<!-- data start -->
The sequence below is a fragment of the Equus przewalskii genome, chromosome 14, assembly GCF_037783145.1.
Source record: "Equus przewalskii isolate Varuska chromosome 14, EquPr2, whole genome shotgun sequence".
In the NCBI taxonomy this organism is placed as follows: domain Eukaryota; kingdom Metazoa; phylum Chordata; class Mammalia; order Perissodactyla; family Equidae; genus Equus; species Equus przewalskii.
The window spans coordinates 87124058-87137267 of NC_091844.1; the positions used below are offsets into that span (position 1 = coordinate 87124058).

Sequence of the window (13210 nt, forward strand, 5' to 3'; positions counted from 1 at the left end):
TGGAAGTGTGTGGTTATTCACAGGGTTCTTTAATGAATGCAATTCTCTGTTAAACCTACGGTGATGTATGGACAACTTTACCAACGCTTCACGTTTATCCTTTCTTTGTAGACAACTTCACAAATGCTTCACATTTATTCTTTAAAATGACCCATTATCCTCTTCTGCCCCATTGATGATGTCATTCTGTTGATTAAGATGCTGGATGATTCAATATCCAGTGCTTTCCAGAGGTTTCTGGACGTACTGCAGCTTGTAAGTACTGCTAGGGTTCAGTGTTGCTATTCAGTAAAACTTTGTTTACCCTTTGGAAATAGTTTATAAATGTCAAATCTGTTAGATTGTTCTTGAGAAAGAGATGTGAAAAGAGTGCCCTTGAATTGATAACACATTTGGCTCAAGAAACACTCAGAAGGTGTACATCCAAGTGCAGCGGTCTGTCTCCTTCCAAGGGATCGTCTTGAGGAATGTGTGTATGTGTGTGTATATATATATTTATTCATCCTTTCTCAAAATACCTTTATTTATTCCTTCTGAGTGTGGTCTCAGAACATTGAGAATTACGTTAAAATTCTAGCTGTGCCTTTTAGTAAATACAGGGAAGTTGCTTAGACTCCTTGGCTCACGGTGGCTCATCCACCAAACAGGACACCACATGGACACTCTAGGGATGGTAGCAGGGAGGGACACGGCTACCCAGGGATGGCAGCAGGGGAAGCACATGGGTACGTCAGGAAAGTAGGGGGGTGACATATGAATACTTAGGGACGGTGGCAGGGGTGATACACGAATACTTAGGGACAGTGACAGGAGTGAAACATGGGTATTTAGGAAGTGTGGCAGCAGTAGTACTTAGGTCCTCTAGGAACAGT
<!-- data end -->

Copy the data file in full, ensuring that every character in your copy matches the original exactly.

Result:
The sequence below is a fragment of the Equus przewalskii genome, chromosome 14, assembly GCF_037783145.1.
Source record: "Equus przewalskii isolate Varuska chromosome 14, EquPr2, whole genome shotgun sequence".
In the NCBI taxonomy this organism is placed as follows: domain Eukaryota; kingdom Metazoa; phylum Chordata; class Mammalia; order Perissodactyla; family Equidae; genus Equus; species Equus przewalskii.
The window spans coordinates 87124058-87137267 of NC_091844.1; the positions used below are offsets into that span (position 1 = coordinate 87124058).

Sequence of the window (13210 nt, forward strand, 5' to 3'; positions counted from 1 at the left end):
TGGAAGTGTGTGGTTATTCACAGGGTTCTTTAATGAATGCAATTCTCTGTTAAACCTACGGTGATGTATGGACAACTTTACCAACGCTTCACGTTTATCCTTTCTTTGTAGACAACTTCACAAATGCTTCACATTTATTCTTTAAAATGACCCATTATCCTCTTCTGCCCCATTGATGATGTCATTCTGTTGATTAAGATGCTGGATGATTCAATATCCAGTGCTTTCCAGAGGTTTCTGGACGTACTGCAGCTTGTAAGTACTGCTAGGGTTCAGTGTTGCTATTCAGTAAAACTTTGTTTACCCTTTGGAAATAGTTTATAAATGTCAAATCTGTTAGATTGTTCTTGAGAAAGAGATGTGAAAAGAGTGCCCTTGAATTGATAACACATTTGGCTCAAGAAACACTCAGAAGGTGTACATCCAAGTGCAGCGGTCTGTCTCCTTCCAAGGGATCGTCTTGAGGAATGTGTGTATGTGTGTGTATATATATATTTATTCATCCTTTCTCAAAATACCTTTATTTATTCCTTCTGAGTGTGGTCTCAGAACATTGAGAATTACGTTAAAATTCTAGCTGTGCCTTTTAGTAAATACAGGGAAGTTGCTTAGACTCCTTGGCTCACGGTGGCTCATCCACCAAACAGGACACCACATGGACACTCTAGGGATGGTAGCAGGGAGGGACACGGCTACCCAGGGATGGCAGCAGGGGAAGCACATGGGTACGTCAGGAAAGTAGGGGGGTGACATATGAATACTTAGGGACGGTGGCAGGGGTGATACACGAATACTTAGGGACAGTGACAGGAGTGAAACATGGGTATTTAGGAAGTGTGGCAGCAGTAGTACTTAGGTCCTCTAGGAACAGT